Wednesday, June 14, 2017

Rebel Without a Cause

                                                    Arthur Abeshouse, Date: 6/14/17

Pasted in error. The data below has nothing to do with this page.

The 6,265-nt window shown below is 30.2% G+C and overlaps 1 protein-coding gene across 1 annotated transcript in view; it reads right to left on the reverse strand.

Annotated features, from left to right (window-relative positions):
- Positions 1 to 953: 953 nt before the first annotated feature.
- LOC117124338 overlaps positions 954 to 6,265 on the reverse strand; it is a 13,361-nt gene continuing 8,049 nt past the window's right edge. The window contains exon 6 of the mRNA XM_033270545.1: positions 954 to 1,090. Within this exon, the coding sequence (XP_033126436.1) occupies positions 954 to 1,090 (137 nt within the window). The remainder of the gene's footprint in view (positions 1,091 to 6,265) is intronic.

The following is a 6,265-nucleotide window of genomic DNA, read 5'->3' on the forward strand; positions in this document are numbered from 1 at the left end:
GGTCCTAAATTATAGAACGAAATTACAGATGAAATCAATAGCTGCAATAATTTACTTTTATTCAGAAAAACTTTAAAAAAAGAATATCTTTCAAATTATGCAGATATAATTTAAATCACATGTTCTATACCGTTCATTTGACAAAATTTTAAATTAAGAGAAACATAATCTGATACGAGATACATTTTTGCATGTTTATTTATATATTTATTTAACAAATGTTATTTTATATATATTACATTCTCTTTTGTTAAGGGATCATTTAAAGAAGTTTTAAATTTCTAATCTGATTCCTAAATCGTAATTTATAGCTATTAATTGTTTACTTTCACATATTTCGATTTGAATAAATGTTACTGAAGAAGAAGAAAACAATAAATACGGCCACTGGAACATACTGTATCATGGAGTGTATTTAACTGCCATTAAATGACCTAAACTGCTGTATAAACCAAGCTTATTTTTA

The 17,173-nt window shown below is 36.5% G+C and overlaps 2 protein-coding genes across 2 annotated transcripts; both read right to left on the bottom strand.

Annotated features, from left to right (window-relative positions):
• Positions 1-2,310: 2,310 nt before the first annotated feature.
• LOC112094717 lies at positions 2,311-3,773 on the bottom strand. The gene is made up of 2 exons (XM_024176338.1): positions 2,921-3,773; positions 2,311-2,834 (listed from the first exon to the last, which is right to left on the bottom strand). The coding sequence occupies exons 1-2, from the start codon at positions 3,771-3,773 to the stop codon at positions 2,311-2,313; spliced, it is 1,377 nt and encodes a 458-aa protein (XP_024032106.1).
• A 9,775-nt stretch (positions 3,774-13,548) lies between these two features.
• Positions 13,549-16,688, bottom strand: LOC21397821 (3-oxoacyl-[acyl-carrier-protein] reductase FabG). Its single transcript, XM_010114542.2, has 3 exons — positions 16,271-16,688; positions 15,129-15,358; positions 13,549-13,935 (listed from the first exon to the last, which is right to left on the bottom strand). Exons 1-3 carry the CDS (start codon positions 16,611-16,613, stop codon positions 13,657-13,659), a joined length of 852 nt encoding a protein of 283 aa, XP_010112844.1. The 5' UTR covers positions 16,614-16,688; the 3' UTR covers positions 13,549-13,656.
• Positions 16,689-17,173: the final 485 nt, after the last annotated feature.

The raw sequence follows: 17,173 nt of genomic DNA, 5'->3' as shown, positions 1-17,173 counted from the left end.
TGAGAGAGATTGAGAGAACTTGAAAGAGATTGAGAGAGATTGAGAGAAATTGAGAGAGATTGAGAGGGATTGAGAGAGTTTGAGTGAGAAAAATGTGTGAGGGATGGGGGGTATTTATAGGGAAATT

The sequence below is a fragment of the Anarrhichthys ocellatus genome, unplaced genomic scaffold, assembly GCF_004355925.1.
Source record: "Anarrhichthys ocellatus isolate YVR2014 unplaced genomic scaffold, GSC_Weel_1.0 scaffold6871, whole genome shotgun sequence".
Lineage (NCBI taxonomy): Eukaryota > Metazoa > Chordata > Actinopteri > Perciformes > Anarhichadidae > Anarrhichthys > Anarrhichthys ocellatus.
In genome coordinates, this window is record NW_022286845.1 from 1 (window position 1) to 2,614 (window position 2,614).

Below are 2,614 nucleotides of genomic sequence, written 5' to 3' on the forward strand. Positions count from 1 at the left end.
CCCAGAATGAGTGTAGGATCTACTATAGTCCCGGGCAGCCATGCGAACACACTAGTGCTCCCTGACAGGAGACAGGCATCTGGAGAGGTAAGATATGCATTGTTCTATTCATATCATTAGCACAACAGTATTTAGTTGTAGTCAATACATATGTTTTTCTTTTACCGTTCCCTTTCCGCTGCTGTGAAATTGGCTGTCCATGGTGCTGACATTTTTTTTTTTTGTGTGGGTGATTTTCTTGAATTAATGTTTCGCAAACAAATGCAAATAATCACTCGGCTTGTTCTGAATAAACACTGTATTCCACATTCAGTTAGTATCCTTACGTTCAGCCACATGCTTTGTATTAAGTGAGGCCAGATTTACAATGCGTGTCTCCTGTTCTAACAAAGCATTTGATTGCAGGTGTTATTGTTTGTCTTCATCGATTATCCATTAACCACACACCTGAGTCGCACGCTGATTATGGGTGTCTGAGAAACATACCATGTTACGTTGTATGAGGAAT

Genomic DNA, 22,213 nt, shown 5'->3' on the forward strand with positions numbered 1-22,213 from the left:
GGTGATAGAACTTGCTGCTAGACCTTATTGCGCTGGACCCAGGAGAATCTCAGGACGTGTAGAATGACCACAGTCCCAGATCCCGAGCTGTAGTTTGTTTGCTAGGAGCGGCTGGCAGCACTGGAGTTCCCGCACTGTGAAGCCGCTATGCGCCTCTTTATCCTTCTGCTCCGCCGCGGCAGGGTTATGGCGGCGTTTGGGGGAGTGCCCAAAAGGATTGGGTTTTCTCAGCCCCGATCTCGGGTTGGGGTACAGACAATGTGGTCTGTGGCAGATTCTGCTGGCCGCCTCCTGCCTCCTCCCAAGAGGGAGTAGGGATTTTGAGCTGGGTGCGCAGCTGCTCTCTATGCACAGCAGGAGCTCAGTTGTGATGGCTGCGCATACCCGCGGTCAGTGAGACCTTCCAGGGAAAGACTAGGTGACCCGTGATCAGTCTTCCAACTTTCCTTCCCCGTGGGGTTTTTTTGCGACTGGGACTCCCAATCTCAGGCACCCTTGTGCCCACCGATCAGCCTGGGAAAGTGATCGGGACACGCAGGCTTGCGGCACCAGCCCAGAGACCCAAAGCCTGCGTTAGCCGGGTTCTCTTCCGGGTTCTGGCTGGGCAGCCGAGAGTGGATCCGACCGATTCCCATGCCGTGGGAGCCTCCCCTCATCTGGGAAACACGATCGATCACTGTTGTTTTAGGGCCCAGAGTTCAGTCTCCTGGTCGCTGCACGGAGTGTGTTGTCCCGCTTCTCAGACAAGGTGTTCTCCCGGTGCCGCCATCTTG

Rebel without a cause is a violent, brutal and disturbing picture of modern teen-agers that Warner Brothers presents in its new (at the time) melodrama at the Astor, "Rebel Without a Cause." Young people neglected by their parents or given no understanding and moral support by fathers and mothers who are themselves unable to achieve balance and security in their homes are the bristling heroes and heroines of this excessively graphic exercise.  The foremost of these youthful characters, played by the late James Dean, Natalie Wood and Sal Mineo, are several social cuts above the vocational high school hoodlums in that previous film. They are children of well-to-do parents, living in comfortable homes and attending a well-appointed high school in the vicinity of Los Angeles. But they are none the less mordant in their manners and handy with switch-blade knives. They are, in the final demonstration, lonely creatures in their own strange, cultist world. Screenwriter Stewart Stern's proposal that these youngsters would be the way they are for the skimpy reasons he shows us may be a little hard to believe. Mr. Dean, he says, is a mixed-up rebel because his father lacks decisiveness and strength. "If he only had the guts to knock Mom cold once!" Mr. Dean mumbles longingly. And Miss Wood is wild and sadistic, prone to run with surly juveniles because her worrisome father stopped kissing her when she was 16. As for Mr. Mineo, he is a thoroughly lost and hero-searching lad because his parents have left him completely in the care of a maid. But convincing or not in motivations, this tale of tempestuous kids and their weird ways of conducting their social relations is tense with explosive incidents. There is a horrifying duel with switchblade cutlery between the reluctant Mr. Dean and another lad on a terrace outside a planetarium, where the youngsters have just received a lecture on the tininess of man. There is a shocking presentation of a "chicky run" in stolen automobiles the first boy to jump from two autos racing toward the brink of a cliff is a "chicken" or coward. Then there's a brutal scene in which three hoodlums, villainous schoolboys in black-leather jackets and cowboy boots, beat up the terrified Mr. Mineo in an empty swimming pool. To set against such hideous details is a wistful and truly poignant stretch where in Mr. Dean and Miss Wood as lonely exiles from their own homes try to pretend they are happy grown-ups in an old mansion. There are some excruciating flashes of accuracy and truth in this film. However, we do wish the young actors, including Mr. Dean, had not been so intent on imitating Marlon Brando in varying degrees. The tendency, possibly typical of the behavior of certain youths, may therefore be a subtle commentary but it grows monotonous. And we'd be more convinced by Jim Backus and Ann Doran as parents of Mr. Dean if they weren't so obviously silly and ineffectual in treating with the boy.

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